Undertones bass player Michael Bradley tells his own story, from inauspicious beginnings as a band of hopeful schoolboys in Derry in Northern Ireland in 1975, to becoming one of the most fondly-remembered UK bands of the post punk era, and their final break up in 1983.
Fiercely determined to maintain their punk ethos, the Undertones’ adopted a down-to-earth attitude that often brought them into conflict with the trendier – and more traditional – end of the rock spectrum.
Told against a background of the Troubles, Michael’s story is a bitter-sweet, heart-warming and occasionally droll tale of success against the odds, petty feuding and the realisation that being a pop star is rarely as glamourous as the media makes it out to be.
While the Undertones benefited from the support of the great DJ John Peel, whose all-time favourite song was group’s minor 1978 hit Teenage Kicks, this wasn’t enough to sustain them beyond a patchy five-year career of highs, lows and, occasionally, laughter.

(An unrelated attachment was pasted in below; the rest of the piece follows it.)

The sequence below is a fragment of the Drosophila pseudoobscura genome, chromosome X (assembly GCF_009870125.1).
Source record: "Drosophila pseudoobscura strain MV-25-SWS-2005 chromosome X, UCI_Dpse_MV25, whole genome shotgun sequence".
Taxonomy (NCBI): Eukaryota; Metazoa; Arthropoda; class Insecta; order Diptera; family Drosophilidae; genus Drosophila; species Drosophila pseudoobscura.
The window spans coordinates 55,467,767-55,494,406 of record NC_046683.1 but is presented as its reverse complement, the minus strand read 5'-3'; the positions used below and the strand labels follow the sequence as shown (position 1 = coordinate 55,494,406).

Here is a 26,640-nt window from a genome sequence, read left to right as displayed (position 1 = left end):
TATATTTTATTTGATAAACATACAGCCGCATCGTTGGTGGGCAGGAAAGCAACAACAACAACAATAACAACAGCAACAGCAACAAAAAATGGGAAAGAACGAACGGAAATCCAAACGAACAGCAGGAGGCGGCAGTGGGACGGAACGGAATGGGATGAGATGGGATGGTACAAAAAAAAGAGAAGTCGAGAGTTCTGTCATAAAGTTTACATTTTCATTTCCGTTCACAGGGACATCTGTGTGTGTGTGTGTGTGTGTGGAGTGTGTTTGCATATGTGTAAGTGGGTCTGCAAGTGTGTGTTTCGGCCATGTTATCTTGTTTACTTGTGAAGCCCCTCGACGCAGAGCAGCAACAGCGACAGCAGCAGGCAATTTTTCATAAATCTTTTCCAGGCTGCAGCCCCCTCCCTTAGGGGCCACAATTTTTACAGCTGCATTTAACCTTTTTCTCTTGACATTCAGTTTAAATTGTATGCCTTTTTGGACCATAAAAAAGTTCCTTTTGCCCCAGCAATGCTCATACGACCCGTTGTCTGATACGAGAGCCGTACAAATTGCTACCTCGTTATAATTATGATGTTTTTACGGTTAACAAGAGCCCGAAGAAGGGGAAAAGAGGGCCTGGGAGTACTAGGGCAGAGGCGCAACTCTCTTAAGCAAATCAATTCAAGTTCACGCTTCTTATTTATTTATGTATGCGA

Wiser but not much richer, Michael became a bicycle courier in Soho after the Undertones split. “Sixty miles a day, fresh air, no responsibilities,” he writes. “Sometimes I think it was the best job I ever had. It wasn’t, of course.”
Michael ‘Mickey’ Bradley continues to play bass with the Undertones, who reformed in 1999. He is also a radio producer with BBC Radio Foyle, and presents a 2 hour weekly programme on Radio Ulster.